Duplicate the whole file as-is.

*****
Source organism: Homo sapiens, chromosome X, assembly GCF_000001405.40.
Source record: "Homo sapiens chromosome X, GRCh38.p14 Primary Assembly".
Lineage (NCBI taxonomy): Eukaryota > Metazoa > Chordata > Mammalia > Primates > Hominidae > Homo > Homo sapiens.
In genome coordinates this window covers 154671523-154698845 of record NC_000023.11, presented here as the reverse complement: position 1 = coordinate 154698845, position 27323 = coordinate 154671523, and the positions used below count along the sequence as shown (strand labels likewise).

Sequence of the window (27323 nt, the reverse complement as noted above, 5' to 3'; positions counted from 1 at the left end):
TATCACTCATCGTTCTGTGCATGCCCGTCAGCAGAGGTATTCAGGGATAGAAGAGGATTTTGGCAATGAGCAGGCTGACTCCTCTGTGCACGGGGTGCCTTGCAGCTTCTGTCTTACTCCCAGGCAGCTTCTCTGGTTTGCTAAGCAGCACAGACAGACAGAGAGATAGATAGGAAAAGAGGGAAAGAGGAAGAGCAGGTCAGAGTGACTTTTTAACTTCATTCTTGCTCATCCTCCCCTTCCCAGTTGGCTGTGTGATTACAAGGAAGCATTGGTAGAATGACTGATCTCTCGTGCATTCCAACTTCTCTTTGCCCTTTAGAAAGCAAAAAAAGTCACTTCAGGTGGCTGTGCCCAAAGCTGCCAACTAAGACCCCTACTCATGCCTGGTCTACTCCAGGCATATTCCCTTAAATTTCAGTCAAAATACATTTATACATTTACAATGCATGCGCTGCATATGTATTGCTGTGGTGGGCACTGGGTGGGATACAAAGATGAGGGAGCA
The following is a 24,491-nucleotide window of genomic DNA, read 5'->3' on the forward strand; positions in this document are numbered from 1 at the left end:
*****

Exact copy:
Source organism: Homo sapiens, chromosome X, assembly GCF_000001405.40.
Source record: "Homo sapiens chromosome X, GRCh38.p14 Primary Assembly".
Lineage (NCBI taxonomy): Eukaryota > Metazoa > Chordata > Mammalia > Primates > Hominidae > Homo > Homo sapiens.
In genome coordinates this window covers 154671523-154698845 of record NC_000023.11, presented here as the reverse complement: position 1 = coordinate 154698845, position 27323 = coordinate 154671523, and the positions used below count along the sequence as shown (strand labels likewise).

Sequence of the window (27323 nt, the reverse complement as noted above, 5' to 3'; positions counted from 1 at the left end):
TATCACTCATCGTTCTGTGCATGCCCGTCAGCAGAGGTATTCAGGGATAGAAGAGGATTTTGGCAATGAGCAGGCTGACTCCTCTGTGCACGGGGTGCCTTGCAGCTTCTGTCTTACTCCCAGGCAGCTTCTCTGGTTTGCTAAGCAGCACAGACAGACAGAGAGATAGATAGGAAAAGAGGGAAAGAGGAAGAGCAGGTCAGAGTGACTTTTTAACTTCATTCTTGCTCATCCTCCCCTTCCCAGTTGGCTGTGTGATTACAAGGAAGCATTGGTAGAATGACTGATCTCTCGTGCATTCCAACTTCTCTTTGCCCTTTAGAAAGCAAAAAAAGTCACTTCAGGTGGCTGTGCCCAAAGCTGCCAACTAAGACCCCTACTCATGCCTGGTCTACTCCAGGCATATTCCCTTAAATTTCAGTCAAAATACATTTATACATTTACAATGCATGCGCTGCATATGTATTGCTGTGGTGGGCACTGGGTGGGATACAAAGATGAGGGAGCA
The following is a 24,491-nucleotide window of genomic DNA, read 5'->3' on the forward strand; positions in this document are numbered from 1 at the left end: